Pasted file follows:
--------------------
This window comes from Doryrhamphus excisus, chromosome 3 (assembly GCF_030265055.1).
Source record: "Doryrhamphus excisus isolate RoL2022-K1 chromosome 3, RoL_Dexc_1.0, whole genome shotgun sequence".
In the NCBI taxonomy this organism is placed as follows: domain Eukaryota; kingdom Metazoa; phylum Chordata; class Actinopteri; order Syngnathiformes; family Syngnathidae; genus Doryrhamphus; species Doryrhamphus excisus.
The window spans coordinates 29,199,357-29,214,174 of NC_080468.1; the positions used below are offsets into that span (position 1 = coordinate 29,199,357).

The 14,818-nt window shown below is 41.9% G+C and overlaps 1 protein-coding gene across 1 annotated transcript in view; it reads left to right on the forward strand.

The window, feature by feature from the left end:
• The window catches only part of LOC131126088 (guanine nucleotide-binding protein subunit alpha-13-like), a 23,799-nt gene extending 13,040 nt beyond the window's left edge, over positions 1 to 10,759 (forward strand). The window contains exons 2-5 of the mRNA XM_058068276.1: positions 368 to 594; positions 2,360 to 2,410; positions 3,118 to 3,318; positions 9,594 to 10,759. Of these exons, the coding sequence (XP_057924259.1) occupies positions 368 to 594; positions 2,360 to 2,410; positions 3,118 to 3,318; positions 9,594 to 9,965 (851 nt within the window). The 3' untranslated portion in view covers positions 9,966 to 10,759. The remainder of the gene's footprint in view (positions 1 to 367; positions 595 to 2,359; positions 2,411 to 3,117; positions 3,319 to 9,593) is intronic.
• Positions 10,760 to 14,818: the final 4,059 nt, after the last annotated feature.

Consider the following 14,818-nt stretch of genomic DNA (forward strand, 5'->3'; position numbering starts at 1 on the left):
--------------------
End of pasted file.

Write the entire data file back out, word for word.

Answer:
This window comes from Doryrhamphus excisus, chromosome 3 (assembly GCF_030265055.1).
Source record: "Doryrhamphus excisus isolate RoL2022-K1 chromosome 3, RoL_Dexc_1.0, whole genome shotgun sequence".
In the NCBI taxonomy this organism is placed as follows: domain Eukaryota; kingdom Metazoa; phylum Chordata; class Actinopteri; order Syngnathiformes; family Syngnathidae; genus Doryrhamphus; species Doryrhamphus excisus.
The window spans coordinates 29,199,357-29,214,174 of NC_080468.1; the positions used below are offsets into that span (position 1 = coordinate 29,199,357).

The 14,818-nt window shown below is 41.9% G+C and overlaps 1 protein-coding gene across 1 annotated transcript in view; it reads left to right on the forward strand.

The window, feature by feature from the left end:
• The window catches only part of LOC131126088 (guanine nucleotide-binding protein subunit alpha-13-like), a 23,799-nt gene extending 13,040 nt beyond the window's left edge, over positions 1 to 10,759 (forward strand). The window contains exons 2-5 of the mRNA XM_058068276.1: positions 368 to 594; positions 2,360 to 2,410; positions 3,118 to 3,318; positions 9,594 to 10,759. Of these exons, the coding sequence (XP_057924259.1) occupies positions 368 to 594; positions 2,360 to 2,410; positions 3,118 to 3,318; positions 9,594 to 9,965 (851 nt within the window). The 3' untranslated portion in view covers positions 9,966 to 10,759. The remainder of the gene's footprint in view (positions 1 to 367; positions 595 to 2,359; positions 2,411 to 3,117; positions 3,319 to 9,593) is intronic.
• Positions 10,760 to 14,818: the final 4,059 nt, after the last annotated feature.

Consider the following 14,818-nt stretch of genomic DNA (forward strand, 5'->3'; position numbering starts at 1 on the left):